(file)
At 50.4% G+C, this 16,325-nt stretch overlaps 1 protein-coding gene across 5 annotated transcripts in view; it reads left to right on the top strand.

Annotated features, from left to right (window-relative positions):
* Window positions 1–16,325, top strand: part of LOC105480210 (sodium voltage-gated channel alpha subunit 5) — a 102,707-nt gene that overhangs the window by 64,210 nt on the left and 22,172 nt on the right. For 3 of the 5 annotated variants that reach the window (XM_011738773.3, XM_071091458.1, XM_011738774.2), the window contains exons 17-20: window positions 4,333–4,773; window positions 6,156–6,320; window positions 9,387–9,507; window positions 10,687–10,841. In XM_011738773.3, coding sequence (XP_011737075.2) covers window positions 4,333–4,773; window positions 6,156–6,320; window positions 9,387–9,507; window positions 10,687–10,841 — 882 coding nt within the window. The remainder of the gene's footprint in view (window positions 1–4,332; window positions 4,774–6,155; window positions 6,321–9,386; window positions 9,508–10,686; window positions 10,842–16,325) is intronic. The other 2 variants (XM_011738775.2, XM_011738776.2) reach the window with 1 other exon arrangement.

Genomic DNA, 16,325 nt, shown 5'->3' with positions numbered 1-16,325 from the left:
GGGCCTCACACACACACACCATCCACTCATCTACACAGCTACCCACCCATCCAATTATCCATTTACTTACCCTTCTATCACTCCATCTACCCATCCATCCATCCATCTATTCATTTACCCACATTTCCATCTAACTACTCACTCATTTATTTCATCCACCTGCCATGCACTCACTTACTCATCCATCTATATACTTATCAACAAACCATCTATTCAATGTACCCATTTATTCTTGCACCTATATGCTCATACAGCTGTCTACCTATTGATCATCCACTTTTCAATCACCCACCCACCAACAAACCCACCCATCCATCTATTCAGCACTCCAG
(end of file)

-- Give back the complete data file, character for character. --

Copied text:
At 50.4% G+C, this 16,325-nt stretch overlaps 1 protein-coding gene across 5 annotated transcripts in view; it reads left to right on the top strand.

Annotated features, from left to right (window-relative positions):
* Window positions 1–16,325, top strand: part of LOC105480210 (sodium voltage-gated channel alpha subunit 5) — a 102,707-nt gene that overhangs the window by 64,210 nt on the left and 22,172 nt on the right. For 3 of the 5 annotated variants that reach the window (XM_011738773.3, XM_071091458.1, XM_011738774.2), the window contains exons 17-20: window positions 4,333–4,773; window positions 6,156–6,320; window positions 9,387–9,507; window positions 10,687–10,841. In XM_011738773.3, coding sequence (XP_011737075.2) covers window positions 4,333–4,773; window positions 6,156–6,320; window positions 9,387–9,507; window positions 10,687–10,841 — 882 coding nt within the window. The remainder of the gene's footprint in view (window positions 1–4,332; window positions 4,774–6,155; window positions 6,321–9,386; window positions 9,508–10,686; window positions 10,842–16,325) is intronic. The other 2 variants (XM_011738775.2, XM_011738776.2) reach the window with 1 other exon arrangement.

Genomic DNA, 16,325 nt, shown 5'->3' with positions numbered 1-16,325 from the left:
GGGCCTCACACACACACACCATCCACTCATCTACACAGCTACCCACCCATCCAATTATCCATTTACTTACCCTTCTATCACTCCATCTACCCATCCATCCATCCATCTATTCATTTACCCACATTTCCATCTAACTACTCACTCATTTATTTCATCCACCTGCCATGCACTCACTTACTCATCCATCTATATACTTATCAACAAACCATCTATTCAATGTACCCATTTATTCTTGCACCTATATGCTCATACAGCTGTCTACCTATTGATCATCCACTTTTCAATCACCCACCCACCAACAAACCCACCCATCCATCTATTCAGCACTCCAG